Tuesday, August 3, 2010

Not So Glovely

Everyone knows the old sports saying: 'Defense wins championships."

Well, in baseball, that's not exactly true. If you can't hit the ball, you're not going to win much. Just ask the 2009 Seattle Mariners. They finished the season 85-77, but they were absolutely incredible in the field and on the mound. Their team UZR was an incredible 85.3. To put it simply, that means their defense saved them a run in just about every other game.

Those numbers probably help lead to their 3.87 ERA, good for sixth best in all of baseball. Keep in mind that was before Cliff Lee arrived in town. If you tack on those runs, their team ERA raises to 4.40, or 19th best. If you are looking for a reason why the Mariners didn't go onto the playoffs, examine their lackluster offense who managed to only post 3.95 runs a game.

Conversely, the Milwaukee Brewers can hit. They are currently eight in baseball with 506 runs scored, or 4.73 a game. The problem for the Crew has been inconsistent pitching and defense. Brewers arms have given up 519 earned runs this season, which equates to a team ERA of 4.93. That's already good enough for fifth worst in MLB, but factor in bad fielding and the Brewers have been a joke when not batting.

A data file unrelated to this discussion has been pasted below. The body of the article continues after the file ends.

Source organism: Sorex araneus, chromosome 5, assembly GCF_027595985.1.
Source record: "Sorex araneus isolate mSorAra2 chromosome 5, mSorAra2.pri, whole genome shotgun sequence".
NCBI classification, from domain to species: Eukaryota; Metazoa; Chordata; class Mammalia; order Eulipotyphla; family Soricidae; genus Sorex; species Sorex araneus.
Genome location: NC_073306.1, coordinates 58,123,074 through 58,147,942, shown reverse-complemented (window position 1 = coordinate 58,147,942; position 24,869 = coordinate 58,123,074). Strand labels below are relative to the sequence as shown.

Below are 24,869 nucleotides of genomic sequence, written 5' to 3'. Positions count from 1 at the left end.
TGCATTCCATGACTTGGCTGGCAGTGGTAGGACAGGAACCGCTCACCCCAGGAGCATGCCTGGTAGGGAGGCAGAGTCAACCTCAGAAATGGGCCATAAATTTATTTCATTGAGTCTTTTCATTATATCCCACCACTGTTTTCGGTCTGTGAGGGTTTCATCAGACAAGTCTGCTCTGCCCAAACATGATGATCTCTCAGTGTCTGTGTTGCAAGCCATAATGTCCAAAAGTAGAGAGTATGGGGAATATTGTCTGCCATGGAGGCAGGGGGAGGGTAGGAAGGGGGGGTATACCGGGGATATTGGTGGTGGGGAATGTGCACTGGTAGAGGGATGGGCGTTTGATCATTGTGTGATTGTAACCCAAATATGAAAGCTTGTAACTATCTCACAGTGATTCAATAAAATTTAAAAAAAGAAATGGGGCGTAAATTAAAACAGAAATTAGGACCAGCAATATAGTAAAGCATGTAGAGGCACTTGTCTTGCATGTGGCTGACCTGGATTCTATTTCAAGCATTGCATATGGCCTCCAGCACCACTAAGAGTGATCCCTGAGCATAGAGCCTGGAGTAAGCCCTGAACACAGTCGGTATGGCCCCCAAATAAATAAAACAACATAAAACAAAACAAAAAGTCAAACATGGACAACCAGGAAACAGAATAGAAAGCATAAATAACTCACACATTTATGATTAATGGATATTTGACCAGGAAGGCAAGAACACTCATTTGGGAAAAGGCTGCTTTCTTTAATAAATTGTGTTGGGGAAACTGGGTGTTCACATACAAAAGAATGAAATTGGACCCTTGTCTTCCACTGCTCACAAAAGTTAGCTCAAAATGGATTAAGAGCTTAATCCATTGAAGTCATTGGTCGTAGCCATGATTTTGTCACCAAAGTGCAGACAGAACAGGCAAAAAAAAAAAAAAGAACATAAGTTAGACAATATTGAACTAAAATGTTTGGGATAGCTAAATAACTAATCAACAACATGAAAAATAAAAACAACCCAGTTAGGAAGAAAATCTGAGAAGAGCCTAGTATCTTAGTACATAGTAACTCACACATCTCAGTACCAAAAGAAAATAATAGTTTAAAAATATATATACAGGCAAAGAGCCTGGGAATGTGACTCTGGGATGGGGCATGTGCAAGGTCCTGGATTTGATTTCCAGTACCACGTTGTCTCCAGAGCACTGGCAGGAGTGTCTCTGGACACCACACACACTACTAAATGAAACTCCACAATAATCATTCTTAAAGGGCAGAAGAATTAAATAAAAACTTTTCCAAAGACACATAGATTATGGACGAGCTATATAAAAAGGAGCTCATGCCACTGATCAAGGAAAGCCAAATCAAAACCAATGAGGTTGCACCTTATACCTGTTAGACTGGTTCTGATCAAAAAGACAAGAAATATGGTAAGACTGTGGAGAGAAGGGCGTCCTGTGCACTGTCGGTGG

Only the Astros (56), Cubs (60) and Nationals (54) have surrendered more unearned runs than the Brewers (53) this season. That means the Brewers average an unearned run in every other game. If you follow advanced fielding statistics, it's been just as ugly for the Brewers. Here are the UZR (runs saved or lost) for every player who has logged over 300 innings at a position.

Ryan Braun -10.2
Corey Hart -8.1
Casey McGehee -7.4
Prince Fielder -5.1
Rickie Weeks -2.5
Carlos Gomez 0.2
Alcides Escobar 0.2
Jim Edmonds 5.4

Combining all of those numbers, Brewers starters have cost the team 27.5 runs this season. That makes them the fifth worst defense team in baseball this season. With a team that struggles to pitch already, giving extra outs and extra runs is a recipe for disaster.

Contrary to belief, the Brewers were a pretty decent defensive team last season. The managed a team UZR of 3.5, which ranked them 12th in baseball. The two defensive minded Brewers who departed were J.J. Hardy and Mike Cameron. Cameron saved an incredible 11.4 runs last season, while Hardy saved 6.8 himself. Craig Counsell also received much more playing time and was able to save 5.9 runs.

Clearly pitching has been a big problem for the Brewers this season, but the defense is not helping matters.

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